Can you discuss the difference in timing between IV and subcutaneous administration?

With standard IV, in the first loading dose, the pertuzumab is supposed to be given over [30 to 60] minutes, and the trastuzumab is given over 30 to 90 minutes, and you have this observation period in between [of 30 to 60 minutes]. It can take hours.

Once you are on and tolerating the trastuzumab and pertuzumab IV, they can be given over 30 minutes each. There is a much shorter observation window, but nonetheless it is going to be at least 1 hour, potentially up to 2 hours. Whereas with the fixed-dose subcutaneous administration, the injection itself takes a couple of minutes. You watch them for another 15 to 30 minutes, so the total time is generally 20 to 40 minutes, so it takes at least half the time. This opens chair time for other patients who need IV infusions, and saves patients from having an IV placed, and it allows them to potentially get their port removed earlier. Generally, it can provide benefits to patients and providers. One thing that remains to be seen is whether this is something that eventually could be given at home.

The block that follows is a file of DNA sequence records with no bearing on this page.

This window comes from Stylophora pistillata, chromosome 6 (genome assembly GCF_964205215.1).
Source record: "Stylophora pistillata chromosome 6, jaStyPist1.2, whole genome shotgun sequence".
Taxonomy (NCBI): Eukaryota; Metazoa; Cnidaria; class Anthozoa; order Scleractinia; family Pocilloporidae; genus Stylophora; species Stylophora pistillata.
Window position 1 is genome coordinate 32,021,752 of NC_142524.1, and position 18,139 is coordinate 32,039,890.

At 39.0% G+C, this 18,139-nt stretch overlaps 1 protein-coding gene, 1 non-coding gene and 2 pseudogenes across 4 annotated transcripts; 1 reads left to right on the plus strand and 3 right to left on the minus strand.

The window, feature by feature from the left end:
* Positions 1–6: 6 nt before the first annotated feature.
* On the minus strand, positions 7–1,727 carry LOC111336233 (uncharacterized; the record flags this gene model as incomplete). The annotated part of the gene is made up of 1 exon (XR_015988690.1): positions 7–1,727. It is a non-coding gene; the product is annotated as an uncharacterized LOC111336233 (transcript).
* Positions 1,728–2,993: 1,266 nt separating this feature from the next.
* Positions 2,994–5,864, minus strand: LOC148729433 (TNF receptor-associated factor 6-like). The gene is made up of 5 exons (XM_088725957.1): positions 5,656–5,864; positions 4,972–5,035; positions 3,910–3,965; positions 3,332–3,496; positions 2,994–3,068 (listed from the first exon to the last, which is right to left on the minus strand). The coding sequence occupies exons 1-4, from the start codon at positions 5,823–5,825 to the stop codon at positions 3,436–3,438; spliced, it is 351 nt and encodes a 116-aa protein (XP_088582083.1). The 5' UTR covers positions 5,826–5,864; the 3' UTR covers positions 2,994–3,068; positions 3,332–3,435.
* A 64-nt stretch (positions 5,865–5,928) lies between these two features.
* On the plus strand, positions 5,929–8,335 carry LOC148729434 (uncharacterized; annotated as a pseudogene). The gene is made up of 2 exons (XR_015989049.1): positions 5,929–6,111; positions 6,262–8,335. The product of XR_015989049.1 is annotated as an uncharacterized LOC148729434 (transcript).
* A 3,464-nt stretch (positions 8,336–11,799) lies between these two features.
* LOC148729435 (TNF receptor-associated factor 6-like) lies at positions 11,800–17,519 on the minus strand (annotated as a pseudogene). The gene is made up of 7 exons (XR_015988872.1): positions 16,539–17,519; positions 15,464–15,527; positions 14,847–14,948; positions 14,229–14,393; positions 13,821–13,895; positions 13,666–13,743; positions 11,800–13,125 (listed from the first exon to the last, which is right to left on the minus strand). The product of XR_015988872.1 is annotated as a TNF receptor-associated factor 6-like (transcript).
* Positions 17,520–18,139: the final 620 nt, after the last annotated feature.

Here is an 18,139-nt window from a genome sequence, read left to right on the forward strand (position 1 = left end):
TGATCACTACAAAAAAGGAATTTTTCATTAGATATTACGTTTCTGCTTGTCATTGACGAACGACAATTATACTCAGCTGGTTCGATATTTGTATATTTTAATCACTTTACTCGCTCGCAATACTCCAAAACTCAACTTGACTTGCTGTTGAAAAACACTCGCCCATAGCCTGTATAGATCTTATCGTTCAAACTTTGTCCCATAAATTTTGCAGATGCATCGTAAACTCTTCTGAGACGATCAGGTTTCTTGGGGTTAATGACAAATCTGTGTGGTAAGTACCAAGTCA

I was working in Philadelphia at the beginning of the [COVID-19] pandemic, and the University of Pennsylvania at that time took most of the patients who were on leuprolide [Lupron] for ovarian suppression and transitioned them to home nursing. All of those patients were getting injections at home with their leuprolide. They did not have to come in. If you have skilled nursing in the community, is this something that patients may even be able to get at their home or their office? I think that is something that has potential for opening that up as an option, which would be even better for patients.